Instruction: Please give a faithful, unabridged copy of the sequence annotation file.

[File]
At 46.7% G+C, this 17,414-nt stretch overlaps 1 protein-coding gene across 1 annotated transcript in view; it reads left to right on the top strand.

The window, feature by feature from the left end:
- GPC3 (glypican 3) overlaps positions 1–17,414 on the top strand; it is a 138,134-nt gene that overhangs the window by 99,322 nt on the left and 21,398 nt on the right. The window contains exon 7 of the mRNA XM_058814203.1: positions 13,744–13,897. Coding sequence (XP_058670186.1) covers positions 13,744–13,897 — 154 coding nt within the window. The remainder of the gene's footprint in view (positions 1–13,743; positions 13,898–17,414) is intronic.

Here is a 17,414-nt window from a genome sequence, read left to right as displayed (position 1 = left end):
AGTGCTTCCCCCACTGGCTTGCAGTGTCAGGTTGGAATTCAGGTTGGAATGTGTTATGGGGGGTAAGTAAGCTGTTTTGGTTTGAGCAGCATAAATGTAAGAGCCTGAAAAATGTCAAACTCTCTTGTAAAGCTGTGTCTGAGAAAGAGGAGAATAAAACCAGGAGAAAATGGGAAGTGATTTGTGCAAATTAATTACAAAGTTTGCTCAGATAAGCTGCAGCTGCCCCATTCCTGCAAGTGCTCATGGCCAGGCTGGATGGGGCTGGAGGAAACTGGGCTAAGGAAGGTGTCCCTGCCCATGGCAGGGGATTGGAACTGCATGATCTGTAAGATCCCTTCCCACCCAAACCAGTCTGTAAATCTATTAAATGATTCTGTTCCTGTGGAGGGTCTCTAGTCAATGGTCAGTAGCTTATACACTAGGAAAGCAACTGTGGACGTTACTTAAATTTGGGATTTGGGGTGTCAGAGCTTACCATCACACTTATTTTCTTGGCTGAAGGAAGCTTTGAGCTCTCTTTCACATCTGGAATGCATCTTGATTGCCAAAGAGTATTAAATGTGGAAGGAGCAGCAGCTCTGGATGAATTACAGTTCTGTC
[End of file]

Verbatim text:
At 46.7% G+C, this 17,414-nt stretch overlaps 1 protein-coding gene across 1 annotated transcript in view; it reads left to right on the top strand.

The window, feature by feature from the left end:
- GPC3 (glypican 3) overlaps positions 1–17,414 on the top strand; it is a 138,134-nt gene that overhangs the window by 99,322 nt on the left and 21,398 nt on the right. The window contains exon 7 of the mRNA XM_058814203.1: positions 13,744–13,897. Coding sequence (XP_058670186.1) covers positions 13,744–13,897 — 154 coding nt within the window. The remainder of the gene's footprint in view (positions 1–13,743; positions 13,898–17,414) is intronic.

Here is a 17,414-nt window from a genome sequence, read left to right as displayed (position 1 = left end):
AGTGCTTCCCCCACTGGCTTGCAGTGTCAGGTTGGAATTCAGGTTGGAATGTGTTATGGGGGGTAAGTAAGCTGTTTTGGTTTGAGCAGCATAAATGTAAGAGCCTGAAAAATGTCAAACTCTCTTGTAAAGCTGTGTCTGAGAAAGAGGAGAATAAAACCAGGAGAAAATGGGAAGTGATTTGTGCAAATTAATTACAAAGTTTGCTCAGATAAGCTGCAGCTGCCCCATTCCTGCAAGTGCTCATGGCCAGGCTGGATGGGGCTGGAGGAAACTGGGCTAAGGAAGGTGTCCCTGCCCATGGCAGGGGATTGGAACTGCATGATCTGTAAGATCCCTTCCCACCCAAACCAGTCTGTAAATCTATTAAATGATTCTGTTCCTGTGGAGGGTCTCTAGTCAATGGTCAGTAGCTTATACACTAGGAAAGCAACTGTGGACGTTACTTAAATTTGGGATTTGGGGTGTCAGAGCTTACCATCACACTTATTTTCTTGGCTGAAGGAAGCTTTGAGCTCTCTTTCACATCTGGAATGCATCTTGATTGCCAAAGAGTATTAAATGTGGAAGGAGCAGCAGCTCTGGATGAATTACAGTTCTGTC